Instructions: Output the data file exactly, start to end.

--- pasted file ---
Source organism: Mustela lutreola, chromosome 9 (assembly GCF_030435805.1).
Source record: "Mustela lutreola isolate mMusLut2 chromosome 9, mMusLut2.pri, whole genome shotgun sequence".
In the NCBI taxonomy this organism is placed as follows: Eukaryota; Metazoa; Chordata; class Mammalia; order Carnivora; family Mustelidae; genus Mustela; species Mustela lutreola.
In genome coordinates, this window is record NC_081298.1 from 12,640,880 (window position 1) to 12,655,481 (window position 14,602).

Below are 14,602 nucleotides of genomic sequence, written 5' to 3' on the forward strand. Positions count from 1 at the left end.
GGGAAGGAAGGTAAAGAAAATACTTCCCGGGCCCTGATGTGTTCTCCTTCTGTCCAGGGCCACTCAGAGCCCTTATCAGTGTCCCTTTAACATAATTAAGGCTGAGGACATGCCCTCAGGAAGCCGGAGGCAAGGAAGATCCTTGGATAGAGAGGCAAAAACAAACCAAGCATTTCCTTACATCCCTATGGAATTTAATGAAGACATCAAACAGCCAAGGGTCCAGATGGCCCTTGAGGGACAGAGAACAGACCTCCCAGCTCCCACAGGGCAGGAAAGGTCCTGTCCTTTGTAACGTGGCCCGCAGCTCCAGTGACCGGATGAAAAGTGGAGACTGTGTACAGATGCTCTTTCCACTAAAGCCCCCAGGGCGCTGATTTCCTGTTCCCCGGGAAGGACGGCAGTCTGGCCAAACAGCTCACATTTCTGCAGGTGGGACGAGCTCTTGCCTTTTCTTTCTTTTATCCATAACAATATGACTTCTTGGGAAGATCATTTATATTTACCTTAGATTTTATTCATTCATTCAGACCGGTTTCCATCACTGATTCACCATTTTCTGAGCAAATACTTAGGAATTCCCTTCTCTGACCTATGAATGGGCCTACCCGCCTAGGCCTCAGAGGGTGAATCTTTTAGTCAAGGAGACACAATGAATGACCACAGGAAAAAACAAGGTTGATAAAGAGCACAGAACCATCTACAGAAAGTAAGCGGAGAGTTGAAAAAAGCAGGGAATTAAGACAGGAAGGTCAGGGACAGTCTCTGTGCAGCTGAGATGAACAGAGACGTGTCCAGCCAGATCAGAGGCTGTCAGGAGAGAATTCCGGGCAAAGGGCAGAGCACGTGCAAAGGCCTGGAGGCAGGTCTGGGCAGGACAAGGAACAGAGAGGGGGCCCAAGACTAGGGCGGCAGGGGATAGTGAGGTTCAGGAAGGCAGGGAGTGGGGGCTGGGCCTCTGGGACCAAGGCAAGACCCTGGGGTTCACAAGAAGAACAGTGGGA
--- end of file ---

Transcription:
Source organism: Mustela lutreola, chromosome 9 (assembly GCF_030435805.1).
Source record: "Mustela lutreola isolate mMusLut2 chromosome 9, mMusLut2.pri, whole genome shotgun sequence".
In the NCBI taxonomy this organism is placed as follows: Eukaryota; Metazoa; Chordata; class Mammalia; order Carnivora; family Mustelidae; genus Mustela; species Mustela lutreola.
In genome coordinates, this window is record NC_081298.1 from 12,640,880 (window position 1) to 12,655,481 (window position 14,602).

Below are 14,602 nucleotides of genomic sequence, written 5' to 3' on the forward strand. Positions count from 1 at the left end.
GGGAAGGAAGGTAAAGAAAATACTTCCCGGGCCCTGATGTGTTCTCCTTCTGTCCAGGGCCACTCAGAGCCCTTATCAGTGTCCCTTTAACATAATTAAGGCTGAGGACATGCCCTCAGGAAGCCGGAGGCAAGGAAGATCCTTGGATAGAGAGGCAAAAACAAACCAAGCATTTCCTTACATCCCTATGGAATTTAATGAAGACATCAAACAGCCAAGGGTCCAGATGGCCCTTGAGGGACAGAGAACAGACCTCCCAGCTCCCACAGGGCAGGAAAGGTCCTGTCCTTTGTAACGTGGCCCGCAGCTCCAGTGACCGGATGAAAAGTGGAGACTGTGTACAGATGCTCTTTCCACTAAAGCCCCCAGGGCGCTGATTTCCTGTTCCCCGGGAAGGACGGCAGTCTGGCCAAACAGCTCACATTTCTGCAGGTGGGACGAGCTCTTGCCTTTTCTTTCTTTTATCCATAACAATATGACTTCTTGGGAAGATCATTTATATTTACCTTAGATTTTATTCATTCATTCAGACCGGTTTCCATCACTGATTCACCATTTTCTGAGCAAATACTTAGGAATTCCCTTCTCTGACCTATGAATGGGCCTACCCGCCTAGGCCTCAGAGGGTGAATCTTTTAGTCAAGGAGACACAATGAATGACCACAGGAAAAAACAAGGTTGATAAAGAGCACAGAACCATCTACAGAAAGTAAGCGGAGAGTTGAAAAAAGCAGGGAATTAAGACAGGAAGGTCAGGGACAGTCTCTGTGCAGCTGAGATGAACAGAGACGTGTCCAGCCAGATCAGAGGCTGTCAGGAGAGAATTCCGGGCAAAGGGCAGAGCACGTGCAAAGGCCTGGAGGCAGGTCTGGGCAGGACAAGGAACAGAGAGGGGGCCCAAGACTAGGGCGGCAGGGGATAGTGAGGTTCAGGAAGGCAGGGAGTGGGGGCTGGGCCTCTGGGACCAAGGCAAGACCCTGGGGTTCACAAGAAGAACAGTGGGA